O’Brien is very good here, too, and in his murderous phase(s) he looks startlingly modern with his unshaven face and unkempt hair. But we, as viewers, can never really trust his character. His attempt to drown angelic Gaynor in the lake doesn’t elicit much sympathy.
To sum: Should you see Sunrise? Yes. Will you be awed by the special effects and its beauty? Definitely. Should you expect to sit on the edge of your chair while watching it? No. But if you have a passion for films that make you gasp at its beauty, we urge you to see Sunrise.
Academy Awards won (1927):
*Note: In 1927, acting Oscars were given for the year’s work. Gaynor appeared in three films that year.
Sunrise: A Song of Two Humans – starring George O’Brien, Janet Gaynor, Margaret Livingston. Directed by F.W. Murnau. Scenario by Carl Mayer. Fox Film Corporation, 1927, B&W, 95 mins.
Hi, R.A. — I enjoyed your write-up (as usual)! I also greatly enjoyed Sunrise — and I’m no silent movie fan, generally speaking. I watched it for the first time, though, online during a TCM Party and I think that increased my viewing pleasure. Anyway, it gets a thumbs up from me — as does your take on it!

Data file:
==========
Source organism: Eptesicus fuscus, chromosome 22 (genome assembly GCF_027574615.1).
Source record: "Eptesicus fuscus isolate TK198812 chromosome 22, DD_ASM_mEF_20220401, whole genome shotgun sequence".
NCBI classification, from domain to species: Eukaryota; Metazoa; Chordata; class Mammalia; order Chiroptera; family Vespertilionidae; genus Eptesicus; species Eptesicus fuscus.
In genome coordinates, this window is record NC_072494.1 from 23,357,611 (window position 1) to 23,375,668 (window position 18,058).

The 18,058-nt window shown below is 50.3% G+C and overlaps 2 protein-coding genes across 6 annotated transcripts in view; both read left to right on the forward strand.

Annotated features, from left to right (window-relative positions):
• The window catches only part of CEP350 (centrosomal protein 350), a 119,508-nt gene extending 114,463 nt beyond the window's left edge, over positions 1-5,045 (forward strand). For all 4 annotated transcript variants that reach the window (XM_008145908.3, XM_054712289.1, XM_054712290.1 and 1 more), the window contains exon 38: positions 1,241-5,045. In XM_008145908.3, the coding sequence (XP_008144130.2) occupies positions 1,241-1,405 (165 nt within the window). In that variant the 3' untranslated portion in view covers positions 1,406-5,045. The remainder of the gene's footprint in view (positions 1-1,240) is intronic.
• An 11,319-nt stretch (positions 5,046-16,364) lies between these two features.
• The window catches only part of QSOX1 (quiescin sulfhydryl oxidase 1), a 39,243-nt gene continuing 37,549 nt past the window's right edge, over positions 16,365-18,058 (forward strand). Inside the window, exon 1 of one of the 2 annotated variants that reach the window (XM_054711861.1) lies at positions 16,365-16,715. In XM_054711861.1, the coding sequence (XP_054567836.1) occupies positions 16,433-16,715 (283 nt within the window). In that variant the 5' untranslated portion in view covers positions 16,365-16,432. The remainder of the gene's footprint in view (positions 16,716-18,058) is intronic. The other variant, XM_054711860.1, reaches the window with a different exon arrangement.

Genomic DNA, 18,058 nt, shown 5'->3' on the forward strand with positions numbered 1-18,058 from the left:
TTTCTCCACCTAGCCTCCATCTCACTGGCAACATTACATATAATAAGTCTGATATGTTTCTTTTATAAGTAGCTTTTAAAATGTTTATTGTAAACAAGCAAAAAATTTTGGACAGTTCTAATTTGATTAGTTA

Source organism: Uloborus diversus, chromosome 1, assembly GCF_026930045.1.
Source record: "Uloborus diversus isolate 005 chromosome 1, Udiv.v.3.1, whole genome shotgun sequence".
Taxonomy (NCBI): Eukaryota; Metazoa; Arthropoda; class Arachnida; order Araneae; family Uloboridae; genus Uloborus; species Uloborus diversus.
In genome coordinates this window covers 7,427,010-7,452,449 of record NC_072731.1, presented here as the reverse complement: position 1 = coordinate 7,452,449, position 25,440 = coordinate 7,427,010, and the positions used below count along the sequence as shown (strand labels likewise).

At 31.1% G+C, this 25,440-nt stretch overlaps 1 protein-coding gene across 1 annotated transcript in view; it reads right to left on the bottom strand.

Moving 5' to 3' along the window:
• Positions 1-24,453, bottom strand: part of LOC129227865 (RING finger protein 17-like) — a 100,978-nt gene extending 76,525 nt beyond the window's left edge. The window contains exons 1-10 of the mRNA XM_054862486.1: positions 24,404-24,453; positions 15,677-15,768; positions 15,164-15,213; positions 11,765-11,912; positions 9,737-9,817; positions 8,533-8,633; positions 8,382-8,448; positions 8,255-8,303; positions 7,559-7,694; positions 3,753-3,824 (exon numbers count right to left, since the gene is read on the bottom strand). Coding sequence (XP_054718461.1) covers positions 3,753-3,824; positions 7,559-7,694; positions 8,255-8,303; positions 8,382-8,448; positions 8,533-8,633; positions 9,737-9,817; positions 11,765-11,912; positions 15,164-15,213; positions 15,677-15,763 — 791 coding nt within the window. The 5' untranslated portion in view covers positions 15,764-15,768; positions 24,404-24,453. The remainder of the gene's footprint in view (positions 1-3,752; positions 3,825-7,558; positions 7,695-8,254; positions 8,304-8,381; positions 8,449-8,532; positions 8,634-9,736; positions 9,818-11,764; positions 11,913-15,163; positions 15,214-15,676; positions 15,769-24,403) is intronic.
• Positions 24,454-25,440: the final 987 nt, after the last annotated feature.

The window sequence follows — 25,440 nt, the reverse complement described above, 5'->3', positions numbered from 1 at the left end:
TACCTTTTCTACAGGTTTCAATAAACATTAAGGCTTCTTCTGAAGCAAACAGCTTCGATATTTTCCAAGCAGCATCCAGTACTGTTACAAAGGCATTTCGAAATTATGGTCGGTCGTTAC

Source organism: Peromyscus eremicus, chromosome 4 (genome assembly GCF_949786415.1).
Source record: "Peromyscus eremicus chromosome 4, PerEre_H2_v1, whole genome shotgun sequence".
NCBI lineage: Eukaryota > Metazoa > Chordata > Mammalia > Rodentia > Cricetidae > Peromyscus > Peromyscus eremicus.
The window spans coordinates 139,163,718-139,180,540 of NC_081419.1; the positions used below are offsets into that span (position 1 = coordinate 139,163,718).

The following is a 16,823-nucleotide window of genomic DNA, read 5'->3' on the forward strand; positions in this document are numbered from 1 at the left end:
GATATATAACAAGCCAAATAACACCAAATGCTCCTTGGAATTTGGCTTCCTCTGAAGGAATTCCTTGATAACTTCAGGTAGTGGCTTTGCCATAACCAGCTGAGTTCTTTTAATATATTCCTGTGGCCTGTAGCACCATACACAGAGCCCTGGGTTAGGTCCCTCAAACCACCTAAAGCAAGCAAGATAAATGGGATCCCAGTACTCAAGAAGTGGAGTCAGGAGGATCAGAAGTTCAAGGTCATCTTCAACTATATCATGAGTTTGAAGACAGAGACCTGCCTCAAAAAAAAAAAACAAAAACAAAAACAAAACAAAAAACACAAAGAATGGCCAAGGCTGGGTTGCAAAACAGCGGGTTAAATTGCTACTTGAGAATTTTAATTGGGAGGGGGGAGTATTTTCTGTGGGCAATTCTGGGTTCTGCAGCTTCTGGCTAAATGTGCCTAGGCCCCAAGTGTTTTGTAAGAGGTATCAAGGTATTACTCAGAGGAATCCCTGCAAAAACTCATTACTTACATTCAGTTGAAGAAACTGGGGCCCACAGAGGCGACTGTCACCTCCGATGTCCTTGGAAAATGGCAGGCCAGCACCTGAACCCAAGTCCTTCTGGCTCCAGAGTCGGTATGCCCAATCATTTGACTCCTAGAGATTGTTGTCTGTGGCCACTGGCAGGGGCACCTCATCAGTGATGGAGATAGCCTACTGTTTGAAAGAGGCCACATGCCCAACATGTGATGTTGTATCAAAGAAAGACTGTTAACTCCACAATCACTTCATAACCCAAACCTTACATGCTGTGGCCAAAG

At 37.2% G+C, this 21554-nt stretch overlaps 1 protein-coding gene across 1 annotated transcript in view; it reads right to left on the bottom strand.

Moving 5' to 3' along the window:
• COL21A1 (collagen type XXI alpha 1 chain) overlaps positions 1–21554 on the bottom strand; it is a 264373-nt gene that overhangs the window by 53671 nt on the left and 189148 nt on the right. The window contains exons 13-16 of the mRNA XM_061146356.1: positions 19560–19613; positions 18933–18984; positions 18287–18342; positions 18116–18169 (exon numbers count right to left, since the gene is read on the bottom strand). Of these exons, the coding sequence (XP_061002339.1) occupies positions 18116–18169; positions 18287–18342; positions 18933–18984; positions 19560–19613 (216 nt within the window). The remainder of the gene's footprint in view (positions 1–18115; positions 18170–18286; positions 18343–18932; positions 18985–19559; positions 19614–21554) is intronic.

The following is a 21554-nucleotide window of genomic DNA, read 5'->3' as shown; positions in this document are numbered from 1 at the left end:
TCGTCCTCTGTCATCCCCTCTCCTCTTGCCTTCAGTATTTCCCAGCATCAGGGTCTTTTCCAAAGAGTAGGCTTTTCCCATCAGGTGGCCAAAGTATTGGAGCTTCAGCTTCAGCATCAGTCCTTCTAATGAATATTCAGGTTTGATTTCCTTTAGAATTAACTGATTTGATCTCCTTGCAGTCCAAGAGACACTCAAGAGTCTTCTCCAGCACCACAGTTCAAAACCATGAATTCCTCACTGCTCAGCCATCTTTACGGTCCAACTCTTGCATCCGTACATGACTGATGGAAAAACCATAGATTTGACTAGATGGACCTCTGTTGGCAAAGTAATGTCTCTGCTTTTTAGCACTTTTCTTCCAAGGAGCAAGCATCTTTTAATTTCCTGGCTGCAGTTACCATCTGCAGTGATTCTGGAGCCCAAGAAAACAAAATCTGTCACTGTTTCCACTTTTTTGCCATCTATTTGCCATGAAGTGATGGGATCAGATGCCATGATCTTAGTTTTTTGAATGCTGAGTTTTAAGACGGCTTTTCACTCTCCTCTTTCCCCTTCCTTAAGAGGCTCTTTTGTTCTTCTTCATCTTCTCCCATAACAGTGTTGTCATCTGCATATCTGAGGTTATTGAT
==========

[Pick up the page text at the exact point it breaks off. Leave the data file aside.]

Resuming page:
Thanks so much! I really feel conflicted about this movie, but it’s too gorgeous to not see.
I am shocked!!! I didn’t see this coming at all. I was able to watch ” Sunrise” for the first time this last summer and it moved me to tears. I have watched it six times since and continue to enjoy the film more each time. Its funny to hear you talk about all the amazing technical aspects of the film, yet still not enjoy it because of the story. I do find it hard to get back into O’Brian’s corner but his pain towards the end always brings me back. You are however not the only person who feels this way as my wife has yet to make it through the film without falling asleep!
I can sympathize with your wife, that’s for sure! As far as the story goes, I can’t really identify with any of the characters, even though I realize they are representative of the human condition. I was moved by your reaction to the film and I think maybe I’ve been too harsh.
There’s been more than a couple times when I’ve left a movie theater, having just watched “one of the year’s best films”, wondering what all of the hoopla was about.
I’ve not seen this one. The number of silent films I’ve watched is woefully inadequate by any standard of measurement. Your review, though, has piqued my interest for the cinematography, if nothing else.
It really is worth seeing. They were a clever bunch, these filmmakers.